Various common law countries share a growing receptiveness to the use of DNA in criminal investigation and prosecution. This is evident with the formalization and steady expansion of schemes of DNA collection and retention.
The establishment of DNA (deoxyribonucleic acid) databases requires nation-states to negotiate the often competing demands of crime control and individual rights: non-consensual collection of genetic material encroaches on the right to bodily integrity, while the subsequent storage and retention of DNA arguably affects the right to privacy as well as the presumption of innocence. (image credit)
Despite a general consensus regarding the significance and value of genetic material in criminal justice, there is considerable divergence in terms of the populations from whom DNA may be collected and the length of time for which DNA may be retained. I analyze this in my article "'Non-Conviction' DNA Databases and Criminal Justice: A Comparative Analysis", published in the Journal of Commonwealth Criminal Law (2011), and summarized in this post.
Crime control measures in the United States often represent a prototype for other countries in terms of the usual trend and direction of policy transfer; however, until recently England and Wales stood as the outlier in regards with the most expansive scheme of DNA retention for innocent persons in the common law world.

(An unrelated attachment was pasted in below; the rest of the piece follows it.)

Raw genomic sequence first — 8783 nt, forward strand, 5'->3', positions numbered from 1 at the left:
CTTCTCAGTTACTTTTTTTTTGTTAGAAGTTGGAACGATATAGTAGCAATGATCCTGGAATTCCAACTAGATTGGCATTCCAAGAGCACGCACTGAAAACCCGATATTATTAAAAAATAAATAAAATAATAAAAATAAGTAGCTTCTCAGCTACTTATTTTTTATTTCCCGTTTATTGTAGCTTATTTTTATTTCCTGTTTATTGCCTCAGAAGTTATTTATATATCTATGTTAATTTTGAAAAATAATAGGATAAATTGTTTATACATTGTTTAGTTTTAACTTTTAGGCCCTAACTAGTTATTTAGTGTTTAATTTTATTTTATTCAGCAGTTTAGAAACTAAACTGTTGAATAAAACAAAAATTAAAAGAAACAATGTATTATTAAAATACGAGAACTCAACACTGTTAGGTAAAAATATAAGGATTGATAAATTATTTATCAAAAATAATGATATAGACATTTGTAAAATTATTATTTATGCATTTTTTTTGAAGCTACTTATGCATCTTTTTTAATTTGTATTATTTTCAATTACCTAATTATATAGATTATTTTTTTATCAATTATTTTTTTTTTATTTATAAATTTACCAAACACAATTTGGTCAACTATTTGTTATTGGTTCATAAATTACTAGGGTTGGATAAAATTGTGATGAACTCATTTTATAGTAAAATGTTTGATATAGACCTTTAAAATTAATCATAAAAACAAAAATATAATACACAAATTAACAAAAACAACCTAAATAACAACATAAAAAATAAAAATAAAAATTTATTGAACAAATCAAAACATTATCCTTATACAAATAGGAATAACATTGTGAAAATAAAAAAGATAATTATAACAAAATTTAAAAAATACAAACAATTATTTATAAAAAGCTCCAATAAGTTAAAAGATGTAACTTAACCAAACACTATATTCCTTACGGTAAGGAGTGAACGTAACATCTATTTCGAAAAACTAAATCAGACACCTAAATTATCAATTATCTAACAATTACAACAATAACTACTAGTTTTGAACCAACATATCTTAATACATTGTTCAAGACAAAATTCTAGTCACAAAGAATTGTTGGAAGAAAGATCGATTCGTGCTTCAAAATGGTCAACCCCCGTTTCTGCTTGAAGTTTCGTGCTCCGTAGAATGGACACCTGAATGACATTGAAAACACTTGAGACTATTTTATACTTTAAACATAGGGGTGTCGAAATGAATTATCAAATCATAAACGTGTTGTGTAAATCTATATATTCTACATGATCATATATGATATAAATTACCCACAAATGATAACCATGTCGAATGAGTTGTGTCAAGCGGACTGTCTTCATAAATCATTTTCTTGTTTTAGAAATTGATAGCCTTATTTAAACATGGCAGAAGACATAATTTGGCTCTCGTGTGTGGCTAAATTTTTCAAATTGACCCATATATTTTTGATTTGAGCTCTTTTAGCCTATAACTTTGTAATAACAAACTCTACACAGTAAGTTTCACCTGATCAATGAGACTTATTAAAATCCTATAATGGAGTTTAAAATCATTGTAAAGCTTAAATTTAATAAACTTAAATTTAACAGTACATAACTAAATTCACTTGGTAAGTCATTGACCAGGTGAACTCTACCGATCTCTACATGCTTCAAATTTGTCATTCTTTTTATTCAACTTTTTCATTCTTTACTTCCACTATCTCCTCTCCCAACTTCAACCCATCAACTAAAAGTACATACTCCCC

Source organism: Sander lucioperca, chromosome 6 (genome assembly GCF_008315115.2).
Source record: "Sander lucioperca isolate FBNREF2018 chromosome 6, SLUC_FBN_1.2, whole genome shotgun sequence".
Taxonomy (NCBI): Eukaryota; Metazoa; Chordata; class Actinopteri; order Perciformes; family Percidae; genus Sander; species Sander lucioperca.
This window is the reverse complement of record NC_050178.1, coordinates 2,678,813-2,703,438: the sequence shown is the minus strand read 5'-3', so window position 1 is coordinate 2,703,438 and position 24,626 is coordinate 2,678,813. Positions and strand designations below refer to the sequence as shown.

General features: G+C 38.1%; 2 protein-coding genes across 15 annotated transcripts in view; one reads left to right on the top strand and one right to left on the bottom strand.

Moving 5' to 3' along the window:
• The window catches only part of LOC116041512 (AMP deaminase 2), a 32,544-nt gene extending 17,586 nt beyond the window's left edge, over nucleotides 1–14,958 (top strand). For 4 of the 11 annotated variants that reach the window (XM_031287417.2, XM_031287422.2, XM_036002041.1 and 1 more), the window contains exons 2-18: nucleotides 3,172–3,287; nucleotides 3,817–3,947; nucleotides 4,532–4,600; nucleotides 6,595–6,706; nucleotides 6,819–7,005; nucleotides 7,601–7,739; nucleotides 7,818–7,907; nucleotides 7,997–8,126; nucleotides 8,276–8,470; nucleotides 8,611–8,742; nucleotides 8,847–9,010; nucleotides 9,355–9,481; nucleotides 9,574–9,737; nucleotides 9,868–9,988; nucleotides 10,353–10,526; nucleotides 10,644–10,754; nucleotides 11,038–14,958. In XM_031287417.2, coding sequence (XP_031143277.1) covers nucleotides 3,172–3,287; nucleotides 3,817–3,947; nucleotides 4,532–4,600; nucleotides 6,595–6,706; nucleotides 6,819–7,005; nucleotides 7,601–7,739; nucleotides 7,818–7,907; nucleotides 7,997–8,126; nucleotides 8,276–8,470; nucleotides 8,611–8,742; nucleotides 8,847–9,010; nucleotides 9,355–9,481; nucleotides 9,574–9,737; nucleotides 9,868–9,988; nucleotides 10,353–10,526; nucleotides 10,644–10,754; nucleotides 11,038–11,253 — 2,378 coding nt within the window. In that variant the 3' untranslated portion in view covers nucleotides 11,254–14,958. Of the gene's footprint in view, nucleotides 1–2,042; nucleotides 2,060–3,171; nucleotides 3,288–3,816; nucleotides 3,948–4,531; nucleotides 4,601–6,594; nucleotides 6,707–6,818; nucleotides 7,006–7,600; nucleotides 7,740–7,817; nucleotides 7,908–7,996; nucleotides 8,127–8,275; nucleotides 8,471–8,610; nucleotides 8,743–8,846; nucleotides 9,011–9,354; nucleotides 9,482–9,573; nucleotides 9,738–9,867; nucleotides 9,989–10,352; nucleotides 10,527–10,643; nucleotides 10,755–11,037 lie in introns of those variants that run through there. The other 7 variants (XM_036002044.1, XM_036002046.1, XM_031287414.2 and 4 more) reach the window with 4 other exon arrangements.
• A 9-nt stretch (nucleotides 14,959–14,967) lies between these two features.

Many common law countries are increasing gradually the scope and populations of DNA databases, by permitting collection at arrest or charge, rather than it being predicated on conviction as was once the case. Moreover, judicial approval is not required in the United Kingdom or New Zealand, or at federal level in the United States.
Canada and Australia differ in limiting collection to indictable offences and in requiring a warrant for DNA collection in certain instances. Such a requirement is preferable because of the express articulation of reasonable suspicion and judicial involvement. Limiting the power to authorize DNA collection to judges ensures that an adequate detachment is maintained between the investigating body and the appraiser of reasonable suspicion on which DNA collection is predicated.